The Need for Change
In California, youth as young as 14 years old are tried as adults in criminal courts, and sentenced to adult prison terms.
Over 6,500 people currently in California prisons were under the age of 18 and as young as 14 years old at the time of their crime. Many were transferred to the adult criminal justice system without any consideration of their ability to change. They were juveniles, but tried as adults and sentenced to adult prison terms.
Law, science, and commonsense all agree: teenagers are different from adults. Under state and federal law, people under the age of 18 cannot use alcohol or cigarettes, sign a lease, join the military, or vote. Our laws recognize that they are not mature enough for these responsibilities. Yet, in California, youth are sentenced to adult prison sentences without careful, individualized analysis of whether they could turn their lives around. Research has shown that certain areas of the brain, particularly those that affect judgment and decision-making, do not fully develop until the early 20′s. Tremendous growth and maturity occurs in the late teens through the mid-20s. Trying children as adults and sentencing them to adult prison terms ignores this simple truth. The current system provides no viable mechanism for reviewing a case after a young person has grown up and matured.
Current California law fails to recognize human capacity for change.
Youth who commit crimes should be held accountable. However, when California sentences someone under the age of 18 to an adult prison sentence, it disregards the human capacity for rehabilitation and ignores the very real physical and psychological differences between youth and adults. Punishment should reflect the capacity of young people to change and mature.
Changes in California law have removed many safeguards and points for review that once existed for youth charged with crimes.
Changes in California law have diminished many safeguards and points for review that once existed for youth charged with crimes. Longstanding procedures requiring a formal hearing before a judge and assessment of the young person before being sent to the adult criminal system have been undermined by rules for automatic or direct filing. Laws now mandate the automatic transfer to adult court youth as young at 14 years old in some cases. As a result, many youth now are tried as adults and face adult penalties without consideration of their amenability to rehabilitation. These changes mean that California has limited its ability to impose sentences that make sense for a young person.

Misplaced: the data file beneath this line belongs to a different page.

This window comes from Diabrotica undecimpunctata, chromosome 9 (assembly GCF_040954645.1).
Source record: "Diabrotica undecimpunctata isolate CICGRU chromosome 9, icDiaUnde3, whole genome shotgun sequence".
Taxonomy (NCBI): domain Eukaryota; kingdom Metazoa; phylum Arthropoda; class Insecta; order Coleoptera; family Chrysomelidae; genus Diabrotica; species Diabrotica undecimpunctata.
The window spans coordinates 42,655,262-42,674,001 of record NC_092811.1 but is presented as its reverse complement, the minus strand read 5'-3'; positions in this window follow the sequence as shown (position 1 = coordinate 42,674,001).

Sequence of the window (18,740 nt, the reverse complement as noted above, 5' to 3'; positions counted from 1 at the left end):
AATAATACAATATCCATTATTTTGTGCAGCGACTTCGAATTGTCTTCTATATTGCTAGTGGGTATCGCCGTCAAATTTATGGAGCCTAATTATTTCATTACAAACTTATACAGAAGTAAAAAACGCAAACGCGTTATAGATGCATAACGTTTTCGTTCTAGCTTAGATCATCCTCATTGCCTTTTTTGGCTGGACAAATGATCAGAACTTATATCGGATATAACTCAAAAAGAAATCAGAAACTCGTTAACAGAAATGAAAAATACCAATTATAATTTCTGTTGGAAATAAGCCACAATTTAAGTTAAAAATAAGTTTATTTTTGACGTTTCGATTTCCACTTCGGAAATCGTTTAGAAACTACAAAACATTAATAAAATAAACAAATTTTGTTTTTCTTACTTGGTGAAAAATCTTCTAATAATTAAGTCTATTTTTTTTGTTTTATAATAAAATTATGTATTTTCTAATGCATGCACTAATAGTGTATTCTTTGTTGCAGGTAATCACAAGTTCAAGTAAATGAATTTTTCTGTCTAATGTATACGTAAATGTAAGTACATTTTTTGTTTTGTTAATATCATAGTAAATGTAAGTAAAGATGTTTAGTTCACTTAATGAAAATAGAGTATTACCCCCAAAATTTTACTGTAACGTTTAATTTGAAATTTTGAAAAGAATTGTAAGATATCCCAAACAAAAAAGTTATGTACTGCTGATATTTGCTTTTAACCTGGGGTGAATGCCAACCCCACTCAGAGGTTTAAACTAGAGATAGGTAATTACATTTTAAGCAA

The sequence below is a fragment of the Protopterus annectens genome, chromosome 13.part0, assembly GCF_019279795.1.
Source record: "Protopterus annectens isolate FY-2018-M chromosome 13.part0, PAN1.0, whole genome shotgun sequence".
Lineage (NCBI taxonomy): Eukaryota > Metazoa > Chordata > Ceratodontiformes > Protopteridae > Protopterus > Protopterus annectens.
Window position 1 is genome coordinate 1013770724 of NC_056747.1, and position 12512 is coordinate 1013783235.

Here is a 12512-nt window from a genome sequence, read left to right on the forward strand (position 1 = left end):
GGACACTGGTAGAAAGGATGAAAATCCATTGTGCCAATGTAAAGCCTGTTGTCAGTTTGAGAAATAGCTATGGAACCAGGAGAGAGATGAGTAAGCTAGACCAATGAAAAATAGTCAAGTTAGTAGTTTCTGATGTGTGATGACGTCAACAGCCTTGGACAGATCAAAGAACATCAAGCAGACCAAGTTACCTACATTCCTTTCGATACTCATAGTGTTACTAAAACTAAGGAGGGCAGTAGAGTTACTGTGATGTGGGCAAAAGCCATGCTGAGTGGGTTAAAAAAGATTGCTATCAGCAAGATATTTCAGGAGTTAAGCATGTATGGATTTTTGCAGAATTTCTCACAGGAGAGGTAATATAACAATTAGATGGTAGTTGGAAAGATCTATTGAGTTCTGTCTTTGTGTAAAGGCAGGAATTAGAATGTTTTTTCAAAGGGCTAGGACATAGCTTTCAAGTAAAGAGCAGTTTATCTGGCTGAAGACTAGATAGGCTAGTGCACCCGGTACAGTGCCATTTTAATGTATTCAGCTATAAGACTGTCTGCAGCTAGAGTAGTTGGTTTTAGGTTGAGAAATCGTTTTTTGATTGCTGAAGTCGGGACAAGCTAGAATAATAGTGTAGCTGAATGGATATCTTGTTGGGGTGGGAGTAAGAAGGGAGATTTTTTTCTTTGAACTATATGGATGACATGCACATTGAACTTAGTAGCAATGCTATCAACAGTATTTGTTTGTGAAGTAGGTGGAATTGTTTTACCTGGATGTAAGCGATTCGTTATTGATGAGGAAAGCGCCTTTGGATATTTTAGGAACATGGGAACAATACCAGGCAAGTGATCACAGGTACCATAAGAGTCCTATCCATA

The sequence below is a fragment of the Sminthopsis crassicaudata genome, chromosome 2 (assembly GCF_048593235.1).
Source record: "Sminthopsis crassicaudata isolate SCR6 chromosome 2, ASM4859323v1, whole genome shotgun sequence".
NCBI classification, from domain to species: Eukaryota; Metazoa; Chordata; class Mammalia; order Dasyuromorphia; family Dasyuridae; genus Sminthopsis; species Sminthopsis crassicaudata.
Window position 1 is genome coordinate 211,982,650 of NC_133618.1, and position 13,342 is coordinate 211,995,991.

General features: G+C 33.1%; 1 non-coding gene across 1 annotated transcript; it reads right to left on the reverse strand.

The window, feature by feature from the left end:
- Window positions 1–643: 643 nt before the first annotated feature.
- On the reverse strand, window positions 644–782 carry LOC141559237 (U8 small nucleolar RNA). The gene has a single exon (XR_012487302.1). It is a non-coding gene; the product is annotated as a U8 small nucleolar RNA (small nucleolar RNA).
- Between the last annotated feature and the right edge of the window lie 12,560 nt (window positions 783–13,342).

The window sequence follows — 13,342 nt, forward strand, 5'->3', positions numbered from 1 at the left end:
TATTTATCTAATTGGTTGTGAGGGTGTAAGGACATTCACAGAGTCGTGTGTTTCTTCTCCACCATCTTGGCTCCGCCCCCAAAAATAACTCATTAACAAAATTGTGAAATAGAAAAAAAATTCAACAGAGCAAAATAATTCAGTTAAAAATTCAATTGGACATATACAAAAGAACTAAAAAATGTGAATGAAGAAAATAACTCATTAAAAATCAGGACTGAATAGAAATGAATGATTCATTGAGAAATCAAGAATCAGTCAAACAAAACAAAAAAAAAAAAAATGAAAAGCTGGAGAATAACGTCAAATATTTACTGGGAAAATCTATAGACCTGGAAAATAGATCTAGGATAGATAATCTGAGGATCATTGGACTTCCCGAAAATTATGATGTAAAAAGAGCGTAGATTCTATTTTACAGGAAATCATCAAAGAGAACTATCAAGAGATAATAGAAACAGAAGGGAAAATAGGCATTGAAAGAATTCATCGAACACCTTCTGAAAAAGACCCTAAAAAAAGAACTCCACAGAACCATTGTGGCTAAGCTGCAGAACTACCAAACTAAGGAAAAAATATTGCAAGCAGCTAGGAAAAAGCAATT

Our existing sentencing laws ignore the latest scientific evidence on adolescent development.
Research has shown that certain areas of the brain, particularly those that affect judgment and decision-making, do not fully develop until the early 20′s. As the US Supreme Court noted, “[t]he reality that juveniles still struggle to define their identity means it is less supportable to conclude that even a heinous crime committed by a juvenile is evidence of irretrievably depraved character.” Roper v. Simmons. The fact that young adults are still developing means that they are uniquely situated for personal growth. California laws passed prior to this research do not take into account these findings. California should reform its laws to reflect this latest scientific evidence on adolescent and young adult development, recognizing that youth who were under the age of 18 at that time of their crime have an especially strong ability to grow and change.
People in their late teens are still developing, and the direction of that development is not one that can be predicted with reliability.
The US Supreme Court stated, “It is difficult even for expert psychologists to differentiate between the juvenile offender whose crime reflects unfortunate yet transient immaturity, and the rare juvenile offender whose crime reflects irreparable corruption.” Roper v. Simmons. It is difficult, if not impossible, for a court to accurately judge a youth and predict the type of person that he or she will become. California’s law should be changed to provide a judge the opportunity to examine a defendant’s life after he has had an opportunity to grow up, mature, and prove himself.